Target: UK Border Agency to represent 90% of appeals.

The UK Border Agency was represented at 100% of Upper Tribunal hearings and 84% overall during the period 1 October to 31 December 2011.

Representation rates have been in the low to mid 80% range for the last year. After continued efforts to improve representation rates through various initiatives, such as training additional staff to represent, we anticipate that rates will increase further as appeal volumes are reduced under various policy initiatives.

Target: UK Border Agency to increase the number of appeals it wins.

In the period 1 October to 31 December 2011 the UK Border Agency won 42% of all appeals, and 64% of asylum appeals.

There is an increase in the win rate across these three months but the win rate for the last year has been 44%. There are a number of initiatives underway to improve the win rate.

We will target actions to improve and increase our win rates for visit visas, other entry clearance and managed migration. This includes getting solutions to deliver paperwork in a timely way, providing feedback to initial decision making and working with HM Courts & Tribunal Service on the impact of late evidence.

The UK Border Agency has a number of initiatives in place which contribute towards improving the win rate. Overseas cases are reviewed prior to the appeal hearing to ensure that decisions that cannot be sustained (for example due to new evidence that has been submitted) are withdrawn and in May 2011 we introduced legislation (section 19 of the UK Borders Act 2007), which restricts new evidence in all Points Based System appeals. We are also analysing appeal determinations to identify trends and improvements that can be made through training and we will step up our activities in this area in the next six months.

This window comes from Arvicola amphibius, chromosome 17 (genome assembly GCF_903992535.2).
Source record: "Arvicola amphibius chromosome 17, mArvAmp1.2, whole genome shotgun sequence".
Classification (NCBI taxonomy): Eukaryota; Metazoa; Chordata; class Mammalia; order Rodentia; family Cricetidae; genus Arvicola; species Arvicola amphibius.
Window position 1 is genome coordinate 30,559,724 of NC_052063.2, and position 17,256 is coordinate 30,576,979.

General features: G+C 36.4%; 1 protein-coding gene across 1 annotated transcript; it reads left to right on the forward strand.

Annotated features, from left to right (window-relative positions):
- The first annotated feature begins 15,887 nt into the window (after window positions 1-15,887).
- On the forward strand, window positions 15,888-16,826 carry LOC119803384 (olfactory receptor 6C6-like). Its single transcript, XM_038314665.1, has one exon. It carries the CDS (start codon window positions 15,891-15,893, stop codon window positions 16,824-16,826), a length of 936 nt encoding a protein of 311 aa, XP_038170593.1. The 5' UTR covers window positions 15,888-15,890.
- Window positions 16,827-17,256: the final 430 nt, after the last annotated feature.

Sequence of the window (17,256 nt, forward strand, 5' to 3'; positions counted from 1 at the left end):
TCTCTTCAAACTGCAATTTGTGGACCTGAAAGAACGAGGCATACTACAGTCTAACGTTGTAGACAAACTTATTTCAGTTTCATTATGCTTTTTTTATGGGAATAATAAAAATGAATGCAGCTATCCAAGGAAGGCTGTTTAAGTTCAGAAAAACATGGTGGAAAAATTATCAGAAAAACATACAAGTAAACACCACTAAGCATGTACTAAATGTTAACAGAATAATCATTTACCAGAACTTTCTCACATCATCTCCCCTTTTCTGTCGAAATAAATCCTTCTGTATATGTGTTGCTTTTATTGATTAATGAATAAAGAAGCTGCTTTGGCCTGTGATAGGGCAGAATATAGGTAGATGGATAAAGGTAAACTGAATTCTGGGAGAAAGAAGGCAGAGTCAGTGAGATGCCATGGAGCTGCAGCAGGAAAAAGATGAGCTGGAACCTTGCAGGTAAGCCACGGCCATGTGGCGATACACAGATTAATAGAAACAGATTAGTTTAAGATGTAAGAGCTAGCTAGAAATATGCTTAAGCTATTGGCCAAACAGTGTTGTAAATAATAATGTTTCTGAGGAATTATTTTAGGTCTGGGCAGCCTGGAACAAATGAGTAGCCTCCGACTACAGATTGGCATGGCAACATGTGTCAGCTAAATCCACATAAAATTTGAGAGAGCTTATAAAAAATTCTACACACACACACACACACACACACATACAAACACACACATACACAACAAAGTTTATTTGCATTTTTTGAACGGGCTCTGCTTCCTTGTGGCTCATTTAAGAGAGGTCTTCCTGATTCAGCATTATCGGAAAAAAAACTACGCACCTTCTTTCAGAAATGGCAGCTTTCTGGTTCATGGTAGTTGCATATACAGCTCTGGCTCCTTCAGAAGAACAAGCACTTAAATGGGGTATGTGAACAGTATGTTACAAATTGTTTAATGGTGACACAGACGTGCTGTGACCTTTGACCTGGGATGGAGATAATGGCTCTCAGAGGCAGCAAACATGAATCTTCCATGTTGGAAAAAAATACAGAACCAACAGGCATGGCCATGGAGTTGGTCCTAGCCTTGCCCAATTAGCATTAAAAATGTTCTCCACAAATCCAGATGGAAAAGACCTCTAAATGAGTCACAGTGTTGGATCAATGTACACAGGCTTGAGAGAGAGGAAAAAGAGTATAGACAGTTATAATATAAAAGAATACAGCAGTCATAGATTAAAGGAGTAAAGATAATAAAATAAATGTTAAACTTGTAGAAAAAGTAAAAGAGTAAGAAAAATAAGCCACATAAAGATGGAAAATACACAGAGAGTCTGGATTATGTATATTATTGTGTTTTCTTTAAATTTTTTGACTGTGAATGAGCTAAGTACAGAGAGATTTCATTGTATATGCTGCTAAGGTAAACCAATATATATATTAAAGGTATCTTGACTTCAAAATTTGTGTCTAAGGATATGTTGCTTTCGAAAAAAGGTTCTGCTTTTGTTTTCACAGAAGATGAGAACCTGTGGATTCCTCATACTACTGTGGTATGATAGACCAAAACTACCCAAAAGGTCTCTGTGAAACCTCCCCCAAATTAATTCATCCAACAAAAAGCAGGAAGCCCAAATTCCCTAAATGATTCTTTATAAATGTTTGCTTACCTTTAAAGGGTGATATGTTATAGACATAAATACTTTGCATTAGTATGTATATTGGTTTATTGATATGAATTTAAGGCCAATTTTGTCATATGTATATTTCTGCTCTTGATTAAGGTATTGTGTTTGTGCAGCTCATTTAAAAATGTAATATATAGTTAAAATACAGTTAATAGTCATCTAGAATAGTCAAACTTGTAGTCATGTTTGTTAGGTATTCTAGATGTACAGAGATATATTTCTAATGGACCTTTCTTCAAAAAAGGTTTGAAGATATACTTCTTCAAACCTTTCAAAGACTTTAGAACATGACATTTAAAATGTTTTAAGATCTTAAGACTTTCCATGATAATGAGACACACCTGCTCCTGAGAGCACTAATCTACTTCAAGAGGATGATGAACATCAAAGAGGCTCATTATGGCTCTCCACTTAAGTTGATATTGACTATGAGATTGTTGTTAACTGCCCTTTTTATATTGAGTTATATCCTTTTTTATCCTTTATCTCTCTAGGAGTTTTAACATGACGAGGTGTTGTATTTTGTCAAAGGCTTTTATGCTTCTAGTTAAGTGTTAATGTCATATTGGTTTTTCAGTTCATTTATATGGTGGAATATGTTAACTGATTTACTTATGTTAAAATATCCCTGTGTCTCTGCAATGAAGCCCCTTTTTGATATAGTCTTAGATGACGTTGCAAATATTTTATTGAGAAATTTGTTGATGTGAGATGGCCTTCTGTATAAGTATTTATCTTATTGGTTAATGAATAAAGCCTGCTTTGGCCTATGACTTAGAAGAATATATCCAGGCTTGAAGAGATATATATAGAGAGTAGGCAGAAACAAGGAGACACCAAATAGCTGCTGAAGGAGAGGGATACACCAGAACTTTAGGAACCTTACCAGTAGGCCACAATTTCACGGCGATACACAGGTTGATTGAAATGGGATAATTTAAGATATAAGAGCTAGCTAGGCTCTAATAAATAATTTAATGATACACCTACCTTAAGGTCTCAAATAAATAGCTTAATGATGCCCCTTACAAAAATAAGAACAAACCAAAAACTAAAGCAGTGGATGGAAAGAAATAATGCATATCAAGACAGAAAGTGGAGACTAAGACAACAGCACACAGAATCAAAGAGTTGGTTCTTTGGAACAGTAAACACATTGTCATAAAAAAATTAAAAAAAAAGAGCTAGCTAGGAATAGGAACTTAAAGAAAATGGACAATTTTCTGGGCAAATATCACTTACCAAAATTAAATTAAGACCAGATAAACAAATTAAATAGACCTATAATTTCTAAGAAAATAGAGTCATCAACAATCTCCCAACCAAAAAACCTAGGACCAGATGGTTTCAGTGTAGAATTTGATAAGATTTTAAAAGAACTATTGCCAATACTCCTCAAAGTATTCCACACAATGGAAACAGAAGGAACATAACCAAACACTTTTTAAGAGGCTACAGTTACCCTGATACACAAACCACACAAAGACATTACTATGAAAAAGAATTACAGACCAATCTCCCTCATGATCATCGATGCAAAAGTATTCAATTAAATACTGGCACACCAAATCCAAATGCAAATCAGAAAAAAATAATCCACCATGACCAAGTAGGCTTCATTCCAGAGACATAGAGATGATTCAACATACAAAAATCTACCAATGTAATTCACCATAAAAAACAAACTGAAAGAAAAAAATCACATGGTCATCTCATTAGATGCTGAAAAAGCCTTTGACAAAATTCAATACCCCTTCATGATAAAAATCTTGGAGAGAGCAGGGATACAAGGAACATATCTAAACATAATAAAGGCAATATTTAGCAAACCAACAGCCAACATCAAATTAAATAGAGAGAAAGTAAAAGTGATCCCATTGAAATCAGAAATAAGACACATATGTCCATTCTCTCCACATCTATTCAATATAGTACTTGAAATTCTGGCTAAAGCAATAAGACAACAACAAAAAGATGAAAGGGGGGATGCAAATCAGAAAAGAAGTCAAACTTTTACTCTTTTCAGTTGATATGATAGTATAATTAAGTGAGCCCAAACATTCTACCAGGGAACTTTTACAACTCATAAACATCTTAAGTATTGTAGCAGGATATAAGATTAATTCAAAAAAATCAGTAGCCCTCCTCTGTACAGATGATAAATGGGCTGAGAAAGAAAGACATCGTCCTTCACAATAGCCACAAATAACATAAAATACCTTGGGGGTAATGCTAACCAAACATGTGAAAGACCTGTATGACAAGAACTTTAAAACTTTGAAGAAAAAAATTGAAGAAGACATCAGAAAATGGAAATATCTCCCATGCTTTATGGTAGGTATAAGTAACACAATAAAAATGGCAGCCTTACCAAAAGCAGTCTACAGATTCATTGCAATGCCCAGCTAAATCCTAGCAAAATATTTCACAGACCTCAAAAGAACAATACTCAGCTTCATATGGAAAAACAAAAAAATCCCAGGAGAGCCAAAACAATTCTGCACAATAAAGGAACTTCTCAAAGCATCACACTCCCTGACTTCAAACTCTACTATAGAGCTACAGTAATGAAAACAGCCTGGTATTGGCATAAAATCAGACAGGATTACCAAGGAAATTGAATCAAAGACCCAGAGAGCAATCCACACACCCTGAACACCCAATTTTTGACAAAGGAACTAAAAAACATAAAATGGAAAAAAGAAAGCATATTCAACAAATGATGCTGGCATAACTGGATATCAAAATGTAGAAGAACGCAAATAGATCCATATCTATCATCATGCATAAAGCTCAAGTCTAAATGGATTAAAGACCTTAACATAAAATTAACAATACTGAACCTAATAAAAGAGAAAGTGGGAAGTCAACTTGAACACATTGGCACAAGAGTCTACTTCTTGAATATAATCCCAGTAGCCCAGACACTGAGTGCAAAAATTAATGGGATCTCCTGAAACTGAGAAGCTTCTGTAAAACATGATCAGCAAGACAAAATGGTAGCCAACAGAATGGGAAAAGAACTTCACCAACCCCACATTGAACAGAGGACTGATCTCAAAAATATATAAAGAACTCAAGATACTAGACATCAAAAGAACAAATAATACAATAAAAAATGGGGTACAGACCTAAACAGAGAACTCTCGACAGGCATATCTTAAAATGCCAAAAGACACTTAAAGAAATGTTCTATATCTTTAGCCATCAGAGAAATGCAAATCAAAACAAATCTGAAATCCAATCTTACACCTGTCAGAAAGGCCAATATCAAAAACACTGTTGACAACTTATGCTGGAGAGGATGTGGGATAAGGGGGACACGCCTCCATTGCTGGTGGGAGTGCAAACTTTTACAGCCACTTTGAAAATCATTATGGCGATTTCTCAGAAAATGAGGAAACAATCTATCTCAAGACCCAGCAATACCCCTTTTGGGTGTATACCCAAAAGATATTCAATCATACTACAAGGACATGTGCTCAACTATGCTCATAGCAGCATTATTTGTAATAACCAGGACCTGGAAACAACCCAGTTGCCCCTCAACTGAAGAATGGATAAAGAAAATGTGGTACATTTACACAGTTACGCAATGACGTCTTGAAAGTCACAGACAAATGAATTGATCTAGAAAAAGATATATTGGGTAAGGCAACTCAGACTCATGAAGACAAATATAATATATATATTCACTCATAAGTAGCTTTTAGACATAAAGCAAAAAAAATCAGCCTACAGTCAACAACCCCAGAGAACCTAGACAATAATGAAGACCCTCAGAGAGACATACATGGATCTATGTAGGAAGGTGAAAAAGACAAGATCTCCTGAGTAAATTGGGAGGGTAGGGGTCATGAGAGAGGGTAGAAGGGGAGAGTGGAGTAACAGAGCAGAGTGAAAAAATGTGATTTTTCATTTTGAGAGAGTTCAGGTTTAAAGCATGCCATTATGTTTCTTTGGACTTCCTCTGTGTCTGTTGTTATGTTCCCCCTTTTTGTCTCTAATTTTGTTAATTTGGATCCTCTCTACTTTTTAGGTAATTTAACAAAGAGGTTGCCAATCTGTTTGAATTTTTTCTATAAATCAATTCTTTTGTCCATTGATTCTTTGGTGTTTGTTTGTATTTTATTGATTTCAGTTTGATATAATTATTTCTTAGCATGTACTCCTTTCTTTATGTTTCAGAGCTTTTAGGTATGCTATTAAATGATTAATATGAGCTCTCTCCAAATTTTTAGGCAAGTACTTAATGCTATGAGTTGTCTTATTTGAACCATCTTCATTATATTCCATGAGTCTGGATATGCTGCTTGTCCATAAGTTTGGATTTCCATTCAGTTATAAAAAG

Target: Reduce appeal volumes and therefore cost to the taxpayer.

In the period 1 October to 31 December 2011 there were 28,111 appeals lodged.

Appeal volumes are decreasing. In 2008/9 there were 188,700 appeals lodged, compared to 159,800 in 2009–10 and 136,800 in 2010–11. We anticipate that they will continue to decrease as a result of forthcoming policy initiatives, resulting in savings for the taxpayer.

Entry Clearance

Questions 116 to 122: Entry clearance operations overseas

Regional “hubs” or decision making centres (visa offices making decisions on visa applications from multiple locations) have existed in the UK Border Agency network for a number of years. In June 2007 the Agency began a more systematic “hub and spoke” programme to consolidate our visa application network further. Since then there have been over 100 occasions when decision-making has been transferred from one visa post to another, and/or changes made to the application centre network. Maps showing the location of all our visa processing centres and application points are available on our website and a copy is attached at Annex A.

Many of our “hubs” are in FCO missions overseas and many have pre-existed prior to our “hub and spoke” programme. Therefore I have set out below our eight main hubs and the dates when the main “spokes” were added.17

Abu Dhabi

New York

Lahore (Pakistan)—October 2008
Karachi (Pakistan)—November 2008
Manama (Bahrain)—March 2009
Islamabad (Pakistan)—May 2009
Mirpur (Pakistan)—June 2009
Dubai (UAE)—August 2009
Tehran (Iran)—October 2009

Nassau (Bahamas)—December 2007